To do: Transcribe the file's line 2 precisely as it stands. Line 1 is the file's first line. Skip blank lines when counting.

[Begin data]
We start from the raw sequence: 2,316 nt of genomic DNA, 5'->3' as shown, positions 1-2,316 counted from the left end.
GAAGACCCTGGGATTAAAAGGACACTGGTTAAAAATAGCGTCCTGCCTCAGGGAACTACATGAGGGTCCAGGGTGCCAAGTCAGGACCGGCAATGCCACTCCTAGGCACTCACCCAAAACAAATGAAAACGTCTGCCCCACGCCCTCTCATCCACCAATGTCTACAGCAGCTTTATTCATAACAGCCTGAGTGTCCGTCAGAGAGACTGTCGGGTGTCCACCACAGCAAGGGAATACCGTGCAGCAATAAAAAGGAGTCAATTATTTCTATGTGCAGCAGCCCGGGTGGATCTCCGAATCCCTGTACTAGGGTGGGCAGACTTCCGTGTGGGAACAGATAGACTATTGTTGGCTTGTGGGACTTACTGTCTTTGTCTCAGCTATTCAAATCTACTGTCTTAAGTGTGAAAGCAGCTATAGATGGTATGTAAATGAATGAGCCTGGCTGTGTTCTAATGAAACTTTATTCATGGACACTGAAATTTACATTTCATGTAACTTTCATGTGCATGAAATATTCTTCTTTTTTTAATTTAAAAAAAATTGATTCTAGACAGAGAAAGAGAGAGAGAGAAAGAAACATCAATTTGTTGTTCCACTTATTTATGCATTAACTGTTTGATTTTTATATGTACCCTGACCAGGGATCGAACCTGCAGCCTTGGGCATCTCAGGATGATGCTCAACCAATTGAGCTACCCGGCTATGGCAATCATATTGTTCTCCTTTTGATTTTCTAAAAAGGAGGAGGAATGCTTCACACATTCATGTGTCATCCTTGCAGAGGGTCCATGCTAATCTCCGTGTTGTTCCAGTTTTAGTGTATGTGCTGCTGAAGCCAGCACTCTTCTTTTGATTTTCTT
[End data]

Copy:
GAAGACCCTGGGATTAAAAGGACACTGGTTAAAAATAGCGTCCTGCCTCAGGGAACTACATGAGGGTCCAGGGTGCCAAGTCAGGACCGGCAATGCCACTCCTAGGCACTCACCCAAAACAAATGAAAACGTCTGCCCCACGCCCTCTCATCCACCAATGTCTACAGCAGCTTTATTCATAACAGCCTGAGTGTCCGTCAGAGAGACTGTCGGGTGTCCACCACAGCAAGGGAATACCGTGCAGCAATAAAAAGGAGTCAATTATTTCTATGTGCAGCAGCCCGGGTGGATCTCCGAATCCCTGTACTAGGGTGGGCAGACTTCCGTGTGGGAACAGATAGACTATTGTTGGCTTGTGGGACTTACTGTCTTTGTCTCAGCTATTCAAATCTACTGTCTTAAGTGTGAAAGCAGCTATAGATGGTATGTAAATGAATGAGCCTGGCTGTGTTCTAATGAAACTTTATTCATGGACACTGAAATTTACATTTCATGTAACTTTCATGTGCATGAAATATTCTTCTTTTTTTAATTTAAAAAAAATTGATTCTAGACAGAGAAAGAGAGAGAGAGAAAGAAACATCAATTTGTTGTTCCACTTATTTATGCATTAACTGTTTGATTTTTATATGTACCCTGACCAGGGATCGAACCTGCAGCCTTGGGCATCTCAGGATGATGCTCAACCAATTGAGCTACCCGGCTATGGCAATCATATTGTTCTCCTTTTGATTTTCTAAAAAGGAGGAGGAATGCTTCACACATTCATGTGTCATCCTTGCAGAGGGTCCATGCTAATCTCCGTGTTGTTCCAGTTTTAGTGTATGTGCTGCTGAAGCCAGCACTCTTCTTTTGATTTTCTT